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BANH MI BAY and a new category

bunLast night my married friend (I currently only have one, although this will change very soon) and I had tickets to see Michael Pollan talk at Conway Hall with the School of Life (full report to follow). Needing sustenance and something to ward off stomach grumbles during an hour long talk about food, I suggested we met at Banh Mi Bay, a casual Vietnamese cafe a few minutes walk from the venue. The inside is clean and calm – pale green walls, scrubbed wooden tables and simple white chairs. The menu consists of a few starters (spring/summer rolls), pho noodle soups, bun noodle salads, and banh mi baguettes – standard Vietnamese fare.

We ordered a couple of ginger and apple juices (they do have a small wine list and a couple of beers if you fancy them), and, having both had rather large lunches, two bun vermicelli noodle salads with char-grilled lime tiger prawns. The juices arrived promptly and were freshly squeezed and delicious. Our salads arrived un-mixed and with a small bowl of nuoc nam dressing on the side. We tossed it all together and tucked in. The salad consisted of crisp beansprouts, clean white noodles (I used this description on Twitter last night and a friend wondered if dirty noodles existed. I said they did and are served at Bone Daddies. We both hope that dirty noodle doesn’t feature in Urban Dictionary), fresh lettuce and cucumber, ribbons of crunchy carrot and daikon radish, and a generous sprinkling of toasted peanuts. The prawns were plump and juicy with a lovely sharp lime and garlic marinade. The fish sauce had tiny pieces of chili floating in it, and when all mixed together it was a fresh and zingy bowlful of tastiness. It was £12 a head including tip. For cheap, fresh, tasty food this is my new favourite place.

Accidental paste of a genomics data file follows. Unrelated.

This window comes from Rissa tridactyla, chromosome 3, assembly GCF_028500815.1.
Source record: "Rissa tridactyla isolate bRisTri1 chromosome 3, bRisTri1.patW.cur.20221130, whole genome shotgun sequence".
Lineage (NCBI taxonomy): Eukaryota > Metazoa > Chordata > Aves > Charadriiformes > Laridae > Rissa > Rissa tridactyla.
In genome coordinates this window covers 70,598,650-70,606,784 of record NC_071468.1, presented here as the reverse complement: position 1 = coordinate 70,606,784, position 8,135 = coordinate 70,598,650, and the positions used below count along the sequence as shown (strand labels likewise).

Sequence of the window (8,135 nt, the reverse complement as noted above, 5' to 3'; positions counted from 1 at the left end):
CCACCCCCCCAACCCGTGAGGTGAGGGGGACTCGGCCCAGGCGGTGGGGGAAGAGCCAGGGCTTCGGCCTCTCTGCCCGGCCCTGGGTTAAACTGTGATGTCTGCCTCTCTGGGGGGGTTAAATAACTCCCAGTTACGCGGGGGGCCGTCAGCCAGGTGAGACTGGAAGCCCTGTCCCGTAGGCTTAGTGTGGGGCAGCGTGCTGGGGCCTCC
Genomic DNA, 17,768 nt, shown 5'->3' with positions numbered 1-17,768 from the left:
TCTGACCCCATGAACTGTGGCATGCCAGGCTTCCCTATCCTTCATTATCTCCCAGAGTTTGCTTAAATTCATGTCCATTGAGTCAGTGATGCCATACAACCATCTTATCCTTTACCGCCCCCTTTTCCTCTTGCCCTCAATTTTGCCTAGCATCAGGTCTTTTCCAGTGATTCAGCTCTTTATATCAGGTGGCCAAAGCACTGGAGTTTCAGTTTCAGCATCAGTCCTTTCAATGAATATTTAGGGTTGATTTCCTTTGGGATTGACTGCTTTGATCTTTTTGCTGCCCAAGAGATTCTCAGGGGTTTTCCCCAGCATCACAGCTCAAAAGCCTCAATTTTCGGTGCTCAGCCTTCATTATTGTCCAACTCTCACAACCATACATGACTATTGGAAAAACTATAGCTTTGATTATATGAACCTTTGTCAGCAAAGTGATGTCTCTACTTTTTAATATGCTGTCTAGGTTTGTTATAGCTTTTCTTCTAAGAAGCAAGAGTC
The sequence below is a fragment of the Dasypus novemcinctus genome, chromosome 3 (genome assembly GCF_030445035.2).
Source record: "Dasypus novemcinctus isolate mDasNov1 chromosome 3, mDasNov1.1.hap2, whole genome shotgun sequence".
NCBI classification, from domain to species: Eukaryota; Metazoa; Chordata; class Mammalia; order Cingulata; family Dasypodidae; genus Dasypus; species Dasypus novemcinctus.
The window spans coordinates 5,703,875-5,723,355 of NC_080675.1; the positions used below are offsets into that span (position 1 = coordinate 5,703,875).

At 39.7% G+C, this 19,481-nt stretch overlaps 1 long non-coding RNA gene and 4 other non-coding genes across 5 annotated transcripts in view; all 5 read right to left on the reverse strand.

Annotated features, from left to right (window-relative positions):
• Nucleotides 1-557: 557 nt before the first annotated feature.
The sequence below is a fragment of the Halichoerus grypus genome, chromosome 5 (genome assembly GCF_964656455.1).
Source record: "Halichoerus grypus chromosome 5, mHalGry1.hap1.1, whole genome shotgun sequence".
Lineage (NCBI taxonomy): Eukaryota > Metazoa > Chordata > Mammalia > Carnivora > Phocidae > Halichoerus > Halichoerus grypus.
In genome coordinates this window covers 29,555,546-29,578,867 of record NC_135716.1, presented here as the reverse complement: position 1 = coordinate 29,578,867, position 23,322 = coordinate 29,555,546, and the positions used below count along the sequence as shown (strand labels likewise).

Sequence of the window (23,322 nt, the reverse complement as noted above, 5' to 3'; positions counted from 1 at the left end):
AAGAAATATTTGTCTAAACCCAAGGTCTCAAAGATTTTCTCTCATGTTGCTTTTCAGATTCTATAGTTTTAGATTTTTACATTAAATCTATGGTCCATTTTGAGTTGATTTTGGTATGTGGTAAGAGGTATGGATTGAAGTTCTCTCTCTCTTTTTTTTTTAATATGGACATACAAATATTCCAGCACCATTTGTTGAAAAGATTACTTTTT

You might have noticed that I have added a new category to this blog: “Healthy(ish)”. These are the sorts of places that I am increasingly appreciating – places you can go to with friends for lunch or dinner that do not necessarily involve huge portions of meat or enough melted cheese to coat the city of Cheddar in a greasy glaze. Quite a few of my friends and I over the last year have been making more of an effort to eat well and exercise more. I think we are all realising that what we put into our bodies has an affect on us and will impact our health in the future. We also know that what we do now will pay dividends down the line – it is much easier to get fit in your late twenties than it is in your early thirties (apparently). But eating well can be tricky when you eat out as much as we all do, and while being healthy is important, I am a firm believer that so is having a social life. So I have increasingly been suggesting going to places like Banh Mi Bay, where the food is delicious but you leave feeling bouncy rather than weighed down by a tub of butter.

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